Tweaking Ghost for performance

Over engineered Mar 12, 2021

I host my blog using Ghost, which is a lean blogging platform. Offering a friendlier user experience than static site generators such a Hugo and Jekyll without becoming as bloated as Wordpress.

Being the lean platform it is, Ghost is rather quick without any additional tweaks, so why spend any time at all extracting every last bit of performance? Especially when most users will never even notice it? Because I think it is fun and educational as it touches on basically all aspects of hosting a website.


My setup is fairly straightforward, I am running Ghost using the official Docker container using Docker Compose. Traefik is used as the reverse proxy and SSL terminator.


Before we can begin tweaking, we should first take a baseline so we can later see the fruits of our labor. As you can see plain Ghost is already plenty fast by itself.

Screenshot of GTMetrix results (77 / 100)
GTMetrix results
Pingdom results (89 / 100)
Pingdom results

For the curious reader, the Pingdom results are still available.

PageSpeed Insights results on mobile (85 / 100)
PageSpeed Insights results on mobile
PageSpeed Insights results on desktop


One of the things Pingdom screamed at the loudest was the fact Gzip is not enabled. Unfortunately Ghost does not support Gzip natively, luckily enabling Gzip in Nginx is an easy feat.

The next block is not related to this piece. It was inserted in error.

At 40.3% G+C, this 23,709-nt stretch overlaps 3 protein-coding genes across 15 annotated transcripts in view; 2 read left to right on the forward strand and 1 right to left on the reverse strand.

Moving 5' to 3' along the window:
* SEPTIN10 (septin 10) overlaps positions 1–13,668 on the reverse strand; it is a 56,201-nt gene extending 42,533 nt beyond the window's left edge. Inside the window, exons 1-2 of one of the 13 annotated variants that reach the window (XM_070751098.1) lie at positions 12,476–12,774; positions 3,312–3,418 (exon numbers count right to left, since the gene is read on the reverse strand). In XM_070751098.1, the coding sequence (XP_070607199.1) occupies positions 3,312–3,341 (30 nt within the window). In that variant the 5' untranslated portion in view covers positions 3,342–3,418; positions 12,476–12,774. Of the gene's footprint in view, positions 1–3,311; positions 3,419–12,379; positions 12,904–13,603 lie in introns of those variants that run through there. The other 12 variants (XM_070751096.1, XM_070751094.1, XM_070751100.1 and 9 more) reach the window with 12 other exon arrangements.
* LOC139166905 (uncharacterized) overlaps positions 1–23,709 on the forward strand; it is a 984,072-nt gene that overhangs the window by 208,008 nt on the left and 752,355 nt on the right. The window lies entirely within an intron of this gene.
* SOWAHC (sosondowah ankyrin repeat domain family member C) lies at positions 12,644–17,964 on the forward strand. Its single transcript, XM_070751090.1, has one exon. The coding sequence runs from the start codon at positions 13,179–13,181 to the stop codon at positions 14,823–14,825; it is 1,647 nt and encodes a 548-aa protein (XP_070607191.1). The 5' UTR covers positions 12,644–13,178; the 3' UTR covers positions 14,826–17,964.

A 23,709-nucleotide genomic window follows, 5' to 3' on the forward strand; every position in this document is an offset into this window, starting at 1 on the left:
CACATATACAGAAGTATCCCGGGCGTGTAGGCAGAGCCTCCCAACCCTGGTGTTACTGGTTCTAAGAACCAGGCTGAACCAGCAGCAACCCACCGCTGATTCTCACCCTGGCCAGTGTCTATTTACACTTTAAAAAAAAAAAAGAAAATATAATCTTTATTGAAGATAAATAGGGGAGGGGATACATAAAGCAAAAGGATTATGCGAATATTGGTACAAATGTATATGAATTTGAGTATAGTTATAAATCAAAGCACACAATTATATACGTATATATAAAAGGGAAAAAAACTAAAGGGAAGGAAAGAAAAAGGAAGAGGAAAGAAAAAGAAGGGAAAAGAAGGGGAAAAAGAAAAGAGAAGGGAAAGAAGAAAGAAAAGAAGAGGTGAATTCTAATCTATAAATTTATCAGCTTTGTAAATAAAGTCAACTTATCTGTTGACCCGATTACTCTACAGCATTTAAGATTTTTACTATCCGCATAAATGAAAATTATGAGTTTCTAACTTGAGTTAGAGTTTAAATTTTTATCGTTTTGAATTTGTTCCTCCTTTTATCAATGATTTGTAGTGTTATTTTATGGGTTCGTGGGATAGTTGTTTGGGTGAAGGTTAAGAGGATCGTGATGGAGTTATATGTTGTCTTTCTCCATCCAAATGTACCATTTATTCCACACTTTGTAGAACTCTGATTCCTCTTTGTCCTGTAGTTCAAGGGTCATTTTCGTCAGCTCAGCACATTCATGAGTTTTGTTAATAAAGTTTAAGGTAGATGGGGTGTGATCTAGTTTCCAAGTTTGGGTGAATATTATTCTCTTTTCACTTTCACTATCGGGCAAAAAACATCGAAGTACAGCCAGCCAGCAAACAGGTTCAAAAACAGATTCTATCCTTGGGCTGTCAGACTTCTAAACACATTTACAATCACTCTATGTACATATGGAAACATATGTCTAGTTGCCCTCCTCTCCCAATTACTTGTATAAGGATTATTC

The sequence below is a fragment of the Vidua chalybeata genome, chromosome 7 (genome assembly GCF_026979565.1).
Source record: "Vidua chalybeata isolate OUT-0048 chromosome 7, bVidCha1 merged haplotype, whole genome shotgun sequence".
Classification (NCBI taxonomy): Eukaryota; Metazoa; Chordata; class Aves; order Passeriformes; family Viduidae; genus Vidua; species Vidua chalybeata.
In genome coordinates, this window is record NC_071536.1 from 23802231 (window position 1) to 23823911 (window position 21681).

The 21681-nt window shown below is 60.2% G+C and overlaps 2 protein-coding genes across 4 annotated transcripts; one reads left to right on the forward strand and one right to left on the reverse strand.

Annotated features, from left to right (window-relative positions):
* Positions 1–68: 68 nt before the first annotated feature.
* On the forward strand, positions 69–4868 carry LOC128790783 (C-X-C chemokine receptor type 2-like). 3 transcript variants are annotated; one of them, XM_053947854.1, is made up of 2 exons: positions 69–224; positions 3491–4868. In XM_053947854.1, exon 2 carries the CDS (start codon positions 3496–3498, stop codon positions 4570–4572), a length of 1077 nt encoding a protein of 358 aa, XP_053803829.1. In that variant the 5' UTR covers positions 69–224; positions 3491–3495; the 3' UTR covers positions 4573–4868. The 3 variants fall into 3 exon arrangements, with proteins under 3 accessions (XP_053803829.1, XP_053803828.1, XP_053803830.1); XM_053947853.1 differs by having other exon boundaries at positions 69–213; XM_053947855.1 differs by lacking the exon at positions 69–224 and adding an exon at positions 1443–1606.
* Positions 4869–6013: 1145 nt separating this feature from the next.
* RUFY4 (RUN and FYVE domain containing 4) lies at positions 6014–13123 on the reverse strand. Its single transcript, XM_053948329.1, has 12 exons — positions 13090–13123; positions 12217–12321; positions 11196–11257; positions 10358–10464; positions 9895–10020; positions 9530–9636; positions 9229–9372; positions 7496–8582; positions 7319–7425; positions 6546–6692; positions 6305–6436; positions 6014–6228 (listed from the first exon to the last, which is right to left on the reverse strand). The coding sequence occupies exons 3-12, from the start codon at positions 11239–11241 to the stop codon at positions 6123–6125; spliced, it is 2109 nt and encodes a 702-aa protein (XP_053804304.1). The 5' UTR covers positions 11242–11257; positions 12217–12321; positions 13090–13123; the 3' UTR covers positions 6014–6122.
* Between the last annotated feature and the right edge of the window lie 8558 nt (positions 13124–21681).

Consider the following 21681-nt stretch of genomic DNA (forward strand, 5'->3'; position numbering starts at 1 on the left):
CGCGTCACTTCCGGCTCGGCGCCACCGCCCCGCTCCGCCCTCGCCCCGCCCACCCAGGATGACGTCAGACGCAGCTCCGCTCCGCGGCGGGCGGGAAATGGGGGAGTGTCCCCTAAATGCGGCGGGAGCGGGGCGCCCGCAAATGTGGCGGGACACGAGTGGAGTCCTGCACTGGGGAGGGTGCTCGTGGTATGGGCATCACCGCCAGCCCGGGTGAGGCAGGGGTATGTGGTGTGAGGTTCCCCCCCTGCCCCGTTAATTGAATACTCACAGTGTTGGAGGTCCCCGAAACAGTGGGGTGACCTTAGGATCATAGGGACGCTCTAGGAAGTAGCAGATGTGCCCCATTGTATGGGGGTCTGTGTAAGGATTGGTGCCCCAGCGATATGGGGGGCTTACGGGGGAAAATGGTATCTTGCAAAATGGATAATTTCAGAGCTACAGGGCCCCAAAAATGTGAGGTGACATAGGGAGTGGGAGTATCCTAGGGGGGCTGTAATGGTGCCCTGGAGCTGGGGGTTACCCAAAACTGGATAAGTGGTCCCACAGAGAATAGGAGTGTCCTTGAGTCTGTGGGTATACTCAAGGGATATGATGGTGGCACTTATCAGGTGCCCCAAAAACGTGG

image: nginx:1.19
  <<: *restart-policy
    - /opt/burrow/
    - web
    # Traefik
    - traefik.enable=true
    - traefik.http.routers.niektech.rule=Host(``)
    - traefik.http.routers.niektech.tls=true
    - traefik.http.routers.niektech.tls.certresolver=le
    # Watchtower
    - com.centurylinklabs.watchtower.enable=true
Relevant section of docker-compose.yaml

This snippet is used to run an Nginx container and making sure Traefik knows about the new service. Make sure you remove the Traefik labels from the Ghost container.

server {
    listen       80;
    server_name  localhost;

    location / {
        proxy_set_header X-Real-IP $remote_addr;
        proxy_set_header HOST $http_host;
        proxy_set_header X-NginX-Proxy true;

        proxy_pass http://niek-tech:2368;
        proxy_redirect off;
Basic nginx.conf file

A quick docker-compose up and the blog should work exactly the way it did 10 minutes ago, but now requests are proxied via Nginx.

Enabling Gzip

Now that Nginx is working as expected we can tune the Gzip parameters. I find the official documentation is an excelent starting point on how to accomplish this. Bottomline, this is the new config file.

server {
    listen       80;
    server_name  localhost;

    gzip on;
    gzip_vary on;
    gzip_proxied any;
    gzip_types text/plain text/css application/json application/javascript text/xml application/xml application/xml+rss text/javascript;

    location / {
        proxy_set_header X-Real-IP $remote_addr;
        proxy_set_header HOST $http_host;
        proxy_set_header X-NginX-Proxy true;

        proxy_pass http://niek-tech:2368;
        proxy_redirect off;

One more docker-compose up and Pingdom is happy.

Using a CDN

Using a CDN can help offloading some of the work load to a third party as well as speeding the loading of assets files up by moving them physically closer to the user.

For the CDN I like using Bunny CDN as it is cheap, fast and easy to use. It also has cutesy loading animations with is a small plus as well.